Edinburgh University startup Robotical has launched a crowdfunding campaign to support production of a ‘smart’ walking robot made of 3D-printable parts, which can be modified and re-programmed by anyone.
The new technology, which could hit the global markets by 2017, aims to become a ‘Raspberry Pi for robotics’, ushering in an era of personalised walking robots that can be built and programmed by the general public.
Some of the best educational robots around now are wheeled, but a walking robot can be much more expressive and engaging while also allowing more complex aspects of robotics to be explored
In 2014, the UK Government announced that it wants Britain to capture 10% of a burgeoning global industry in robotics and autonomous systems-which is being driven by innovations such as driverless vehicles and drones – but efforts are being hampered by a major STEM skills gap.
Yet smart humanoid robots are currently very costly and require a high degree of expertise to build and operate, putting them beyond the reach of most parents, schools and universities.
Marty is based on an ‘open-design’ philosophy which ensures everything from the electronics to the 3D-printable mechanical parts can be modified by kids, makers, and educators.
It’s very customisable and upgradable, and can even support an optional onboard Raspberry Pi. The robot can be programmed over WiFi in languages from Scratch to Python and C++, and provides opportunities for learning from primary school all the way up to university level.
The unique 3-motor and spring legs enable Marty to walk, turn, kick a ball and bust out some pretty impressive dance moves, while bringing the cost down and making it easier to program. The aim is to help beginners learn the art of programming, robotics, electronics and mechanical design and bring smart walking robots to homes, universities and school classrooms across Britain.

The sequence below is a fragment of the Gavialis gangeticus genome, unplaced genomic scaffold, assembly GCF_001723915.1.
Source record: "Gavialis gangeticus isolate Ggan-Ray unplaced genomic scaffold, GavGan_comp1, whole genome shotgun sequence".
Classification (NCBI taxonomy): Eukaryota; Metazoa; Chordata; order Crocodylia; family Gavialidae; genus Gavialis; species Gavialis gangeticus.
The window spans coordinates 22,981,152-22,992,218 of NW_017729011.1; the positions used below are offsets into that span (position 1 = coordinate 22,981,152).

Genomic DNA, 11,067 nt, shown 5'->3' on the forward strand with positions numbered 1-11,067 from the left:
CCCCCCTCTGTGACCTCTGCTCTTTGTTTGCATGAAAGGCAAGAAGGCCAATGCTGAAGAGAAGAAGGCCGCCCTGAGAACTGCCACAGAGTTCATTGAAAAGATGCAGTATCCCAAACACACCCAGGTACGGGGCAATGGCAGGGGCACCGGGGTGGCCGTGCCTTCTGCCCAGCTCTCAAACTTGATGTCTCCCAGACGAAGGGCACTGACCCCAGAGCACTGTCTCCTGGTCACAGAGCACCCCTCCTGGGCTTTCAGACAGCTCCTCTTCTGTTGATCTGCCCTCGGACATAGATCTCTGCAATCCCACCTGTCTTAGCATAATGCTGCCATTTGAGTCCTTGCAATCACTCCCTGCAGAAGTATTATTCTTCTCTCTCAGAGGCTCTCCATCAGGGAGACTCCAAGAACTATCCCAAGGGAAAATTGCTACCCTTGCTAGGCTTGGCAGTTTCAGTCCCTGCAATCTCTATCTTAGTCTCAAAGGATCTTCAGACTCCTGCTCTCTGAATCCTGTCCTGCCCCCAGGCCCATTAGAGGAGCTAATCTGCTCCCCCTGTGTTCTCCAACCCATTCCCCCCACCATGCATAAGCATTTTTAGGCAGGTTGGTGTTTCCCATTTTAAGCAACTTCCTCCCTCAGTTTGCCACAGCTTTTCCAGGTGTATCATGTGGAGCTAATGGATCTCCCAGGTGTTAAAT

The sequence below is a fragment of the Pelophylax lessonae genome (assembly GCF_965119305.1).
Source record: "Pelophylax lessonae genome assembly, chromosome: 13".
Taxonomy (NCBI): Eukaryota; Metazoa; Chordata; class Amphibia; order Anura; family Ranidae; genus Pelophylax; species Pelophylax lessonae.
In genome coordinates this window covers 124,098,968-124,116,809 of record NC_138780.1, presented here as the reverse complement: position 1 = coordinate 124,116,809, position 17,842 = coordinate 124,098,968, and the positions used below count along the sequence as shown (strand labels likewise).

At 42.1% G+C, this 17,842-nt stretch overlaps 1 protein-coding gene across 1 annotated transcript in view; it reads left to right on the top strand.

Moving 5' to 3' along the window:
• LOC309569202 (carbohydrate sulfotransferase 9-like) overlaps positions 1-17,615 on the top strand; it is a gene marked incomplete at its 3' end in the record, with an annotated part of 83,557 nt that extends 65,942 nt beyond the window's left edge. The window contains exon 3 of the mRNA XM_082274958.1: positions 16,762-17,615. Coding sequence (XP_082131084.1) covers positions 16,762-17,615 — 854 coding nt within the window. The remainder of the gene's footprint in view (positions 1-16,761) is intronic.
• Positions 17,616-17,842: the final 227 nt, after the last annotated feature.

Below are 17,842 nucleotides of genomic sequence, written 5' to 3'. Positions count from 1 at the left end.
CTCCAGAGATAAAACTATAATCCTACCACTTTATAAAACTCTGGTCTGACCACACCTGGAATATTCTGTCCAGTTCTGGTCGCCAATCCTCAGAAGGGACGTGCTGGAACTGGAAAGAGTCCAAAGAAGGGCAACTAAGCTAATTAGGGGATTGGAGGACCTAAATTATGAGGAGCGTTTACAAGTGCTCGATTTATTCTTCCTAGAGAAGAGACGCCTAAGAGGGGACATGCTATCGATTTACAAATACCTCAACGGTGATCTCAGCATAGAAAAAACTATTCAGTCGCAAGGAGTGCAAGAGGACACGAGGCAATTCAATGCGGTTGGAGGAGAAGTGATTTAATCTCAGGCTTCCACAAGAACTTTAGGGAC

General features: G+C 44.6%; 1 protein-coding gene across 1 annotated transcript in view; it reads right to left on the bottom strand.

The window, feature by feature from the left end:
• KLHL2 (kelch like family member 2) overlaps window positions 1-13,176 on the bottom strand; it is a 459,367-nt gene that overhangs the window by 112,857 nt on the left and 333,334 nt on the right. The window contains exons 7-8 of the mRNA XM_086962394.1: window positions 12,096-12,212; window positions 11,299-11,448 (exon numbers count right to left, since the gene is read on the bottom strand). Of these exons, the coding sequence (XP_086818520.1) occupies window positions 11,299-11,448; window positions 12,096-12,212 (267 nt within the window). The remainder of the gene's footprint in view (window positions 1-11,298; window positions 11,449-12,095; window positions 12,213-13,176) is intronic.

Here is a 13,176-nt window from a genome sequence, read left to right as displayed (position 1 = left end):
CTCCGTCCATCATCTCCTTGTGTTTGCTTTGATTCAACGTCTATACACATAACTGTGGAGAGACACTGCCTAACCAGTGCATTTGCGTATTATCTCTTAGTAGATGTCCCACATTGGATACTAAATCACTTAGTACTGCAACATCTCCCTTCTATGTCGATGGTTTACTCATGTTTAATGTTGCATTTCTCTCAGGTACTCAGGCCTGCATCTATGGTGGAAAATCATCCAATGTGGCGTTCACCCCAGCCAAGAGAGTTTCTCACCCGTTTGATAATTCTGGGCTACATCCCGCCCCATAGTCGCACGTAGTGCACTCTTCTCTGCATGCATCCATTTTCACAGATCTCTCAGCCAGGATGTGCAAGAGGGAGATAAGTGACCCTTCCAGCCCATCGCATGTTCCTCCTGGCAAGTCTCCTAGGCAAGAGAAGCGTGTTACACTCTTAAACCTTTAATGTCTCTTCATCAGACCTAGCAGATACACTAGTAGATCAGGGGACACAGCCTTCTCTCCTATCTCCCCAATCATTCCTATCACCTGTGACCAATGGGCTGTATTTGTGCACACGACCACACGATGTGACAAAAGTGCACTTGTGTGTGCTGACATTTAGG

The 3D-printable parts will allow people to personalise their robot by adding modifications to each robot from additional mechanical ‘limbs’ to roller skates, and even configure them to add new capabilities such as the ability to use sensors and cameras to recognise and interact with humans.
The first generation of two and four-legged robots can be programmed to play football, perform choregraphed dance routines and perform more complex functions from ‘teleoperation’ to recognising human faces. They can even be controlled from smartphones.
Marty was developed by Alexander Enoch (below) during his PhD at Edinburgh University as a response to large, complex robotics.
Alexander knew that he could produce a small, low-cost, easy to use robot that could inspire others to become interested in programming and robotics – while still being something that could be used even up to university level. He commented: “We want to create a kind of “Raspberry Pi for robotics” that opens up the world of robotics to anybody in an engaging way.
“Some of the best educational robots around now are wheeled, but a walking robot can be much more expressive and engaging while also allowing more complex aspects of robotics to be explored. By reducing the number of motors needed to drive movement, and making the electronics and 3D-printed parts easy to modify and expand on, we can open up the world of advanced robotics to the general public. Marty lets anyone build a working, walking robot, and all you need is a smartphone or a laptop to get stuck into programming”
Marty could be shipping out across the world by January 2017 if Robotical’s crowdfunding campaign of £50,000 is met. The crowdfunding campaign is now live on Indiegogo.
For more information visit https://www.robotical.io/